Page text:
In more than three decades of growing raisin grapes, Fresno County farmer Steve Dee never started running water on his fields as early as he did this year – the second week of January.  Normally, he doesn’t begin pumping water until March and that’s to benefit the cover crops growing between his rows of vines. In fact, in the last two years, Dee didn’t need to start irrigating his vines until sometime in April, when he received his first deliveries of Fresno Irrigation District water.

Earlier this year, Dee was hoping to receive at least half of his allotment of surface water. But that could change to zero.

“In that case, I’ll be forced to pump all my water this season and I’ll have to be stingy with it to keep my vines alive when the weather turns hot,” says Dee, who farms west of Kerman, Calif. That would add another 50 percent to 70 percent to his electric bill for powering his pumps.

 

 

This, of course, follows California’s driest year on record. At the start of California’s third dry year in a row, Sierra Nevada mountain snowpack measurements in late January had dwindled to a record low – just 12 percent of average for that time of year. And reservoirs were lower than they were at the same time in 1977, one of the two previous driest water years on record.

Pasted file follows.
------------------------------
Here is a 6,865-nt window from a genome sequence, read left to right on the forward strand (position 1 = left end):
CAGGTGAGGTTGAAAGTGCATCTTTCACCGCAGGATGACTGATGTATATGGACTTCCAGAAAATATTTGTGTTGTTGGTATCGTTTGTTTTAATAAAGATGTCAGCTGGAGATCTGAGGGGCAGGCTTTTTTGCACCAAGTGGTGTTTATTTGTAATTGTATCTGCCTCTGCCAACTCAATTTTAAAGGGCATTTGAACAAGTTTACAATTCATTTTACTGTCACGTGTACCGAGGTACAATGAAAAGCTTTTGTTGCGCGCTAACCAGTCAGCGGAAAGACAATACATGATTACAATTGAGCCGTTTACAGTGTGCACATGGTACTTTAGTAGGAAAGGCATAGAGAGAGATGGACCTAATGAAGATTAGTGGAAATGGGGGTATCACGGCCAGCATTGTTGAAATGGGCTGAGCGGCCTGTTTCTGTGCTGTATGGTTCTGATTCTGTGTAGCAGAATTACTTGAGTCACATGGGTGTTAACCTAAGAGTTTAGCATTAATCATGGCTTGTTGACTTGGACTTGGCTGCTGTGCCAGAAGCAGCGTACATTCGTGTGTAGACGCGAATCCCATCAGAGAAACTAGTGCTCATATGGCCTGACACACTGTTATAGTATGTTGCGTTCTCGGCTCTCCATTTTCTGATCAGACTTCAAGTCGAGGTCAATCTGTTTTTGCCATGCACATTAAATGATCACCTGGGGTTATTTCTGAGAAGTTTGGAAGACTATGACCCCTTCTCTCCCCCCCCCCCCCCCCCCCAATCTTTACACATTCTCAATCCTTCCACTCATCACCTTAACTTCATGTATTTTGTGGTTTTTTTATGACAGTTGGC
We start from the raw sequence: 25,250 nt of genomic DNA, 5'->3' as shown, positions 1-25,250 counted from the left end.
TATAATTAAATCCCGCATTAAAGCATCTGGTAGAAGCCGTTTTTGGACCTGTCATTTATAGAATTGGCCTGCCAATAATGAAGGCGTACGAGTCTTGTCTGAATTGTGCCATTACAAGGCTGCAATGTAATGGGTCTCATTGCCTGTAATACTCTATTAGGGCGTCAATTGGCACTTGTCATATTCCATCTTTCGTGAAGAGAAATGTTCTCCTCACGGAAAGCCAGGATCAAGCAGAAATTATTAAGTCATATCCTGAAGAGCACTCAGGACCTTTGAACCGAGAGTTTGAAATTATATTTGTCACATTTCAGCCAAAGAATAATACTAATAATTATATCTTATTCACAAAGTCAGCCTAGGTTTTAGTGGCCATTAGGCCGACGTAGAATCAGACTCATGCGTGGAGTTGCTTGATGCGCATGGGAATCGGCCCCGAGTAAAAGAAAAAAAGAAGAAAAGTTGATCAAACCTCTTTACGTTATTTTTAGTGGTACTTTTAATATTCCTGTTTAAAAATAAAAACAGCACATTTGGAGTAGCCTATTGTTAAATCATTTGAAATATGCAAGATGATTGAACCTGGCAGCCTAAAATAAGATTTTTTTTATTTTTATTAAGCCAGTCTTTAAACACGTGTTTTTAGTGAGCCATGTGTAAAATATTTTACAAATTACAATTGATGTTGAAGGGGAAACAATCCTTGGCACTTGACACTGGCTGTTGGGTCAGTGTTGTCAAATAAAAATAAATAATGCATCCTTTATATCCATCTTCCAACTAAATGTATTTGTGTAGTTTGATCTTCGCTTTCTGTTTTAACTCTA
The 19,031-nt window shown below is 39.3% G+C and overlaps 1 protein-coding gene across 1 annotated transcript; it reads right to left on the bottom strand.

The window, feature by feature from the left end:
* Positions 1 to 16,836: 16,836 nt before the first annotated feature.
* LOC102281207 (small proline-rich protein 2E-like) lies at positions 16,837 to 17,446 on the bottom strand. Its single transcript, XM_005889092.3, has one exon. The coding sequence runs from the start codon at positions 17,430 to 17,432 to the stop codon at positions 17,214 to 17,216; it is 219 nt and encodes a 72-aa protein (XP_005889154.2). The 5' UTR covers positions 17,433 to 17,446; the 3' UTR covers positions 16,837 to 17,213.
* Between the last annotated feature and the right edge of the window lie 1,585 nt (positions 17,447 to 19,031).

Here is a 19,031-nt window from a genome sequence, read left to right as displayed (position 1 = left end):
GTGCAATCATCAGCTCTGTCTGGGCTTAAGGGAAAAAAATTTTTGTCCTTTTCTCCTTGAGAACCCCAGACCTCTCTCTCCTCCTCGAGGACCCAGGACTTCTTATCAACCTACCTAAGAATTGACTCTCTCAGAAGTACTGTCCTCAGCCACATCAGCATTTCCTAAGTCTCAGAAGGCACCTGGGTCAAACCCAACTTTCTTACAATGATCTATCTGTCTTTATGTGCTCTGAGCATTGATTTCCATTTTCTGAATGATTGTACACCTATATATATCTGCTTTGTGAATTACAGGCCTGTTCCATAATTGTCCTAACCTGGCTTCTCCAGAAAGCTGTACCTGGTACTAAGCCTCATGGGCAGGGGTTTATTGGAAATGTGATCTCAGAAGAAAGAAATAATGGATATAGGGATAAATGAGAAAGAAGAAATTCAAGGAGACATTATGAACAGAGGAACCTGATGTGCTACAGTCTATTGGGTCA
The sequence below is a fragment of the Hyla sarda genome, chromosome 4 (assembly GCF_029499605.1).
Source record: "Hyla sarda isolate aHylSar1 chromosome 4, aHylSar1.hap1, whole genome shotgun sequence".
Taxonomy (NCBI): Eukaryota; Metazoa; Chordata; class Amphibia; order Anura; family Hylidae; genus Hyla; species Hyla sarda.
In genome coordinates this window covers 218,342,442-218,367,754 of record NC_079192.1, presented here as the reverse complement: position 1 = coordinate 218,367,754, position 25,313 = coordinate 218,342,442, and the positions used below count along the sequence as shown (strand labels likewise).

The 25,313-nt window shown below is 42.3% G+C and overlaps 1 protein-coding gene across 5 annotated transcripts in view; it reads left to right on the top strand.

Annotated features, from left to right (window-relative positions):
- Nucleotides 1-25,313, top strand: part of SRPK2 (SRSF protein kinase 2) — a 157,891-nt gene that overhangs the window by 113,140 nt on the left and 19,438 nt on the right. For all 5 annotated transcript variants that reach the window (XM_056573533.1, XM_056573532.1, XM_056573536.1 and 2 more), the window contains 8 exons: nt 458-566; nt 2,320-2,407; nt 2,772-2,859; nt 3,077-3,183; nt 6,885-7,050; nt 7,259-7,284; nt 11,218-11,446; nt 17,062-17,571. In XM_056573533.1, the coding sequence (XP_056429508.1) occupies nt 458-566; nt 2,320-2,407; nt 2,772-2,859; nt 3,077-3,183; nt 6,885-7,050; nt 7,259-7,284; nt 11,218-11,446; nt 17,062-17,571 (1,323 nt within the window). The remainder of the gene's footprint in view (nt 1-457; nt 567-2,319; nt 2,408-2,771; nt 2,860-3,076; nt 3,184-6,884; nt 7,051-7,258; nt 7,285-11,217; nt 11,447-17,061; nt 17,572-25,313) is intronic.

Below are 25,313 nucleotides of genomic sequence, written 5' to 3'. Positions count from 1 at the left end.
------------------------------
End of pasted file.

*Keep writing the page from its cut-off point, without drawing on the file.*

For the first time in its 54-year history, the State Water Project has allocated no water to the nearly 1 million acres of farmland it serves. What’s more, deliveries of federal surface water to an estimated 200,000 to 300,000 acres of Fresno County farmland west of Dee on the West Side of the valley are doubtful.

 

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While unsettling, uncertainty over water supplies is just part of doing business, Dee points out. “Weather is the nature of farming,” he says. “It’s part of everything we do. If I let it bother me, I wouldn’t be farming very long. I have to be very optimistic. We’ll deal with any water shortage and we’ll survive.”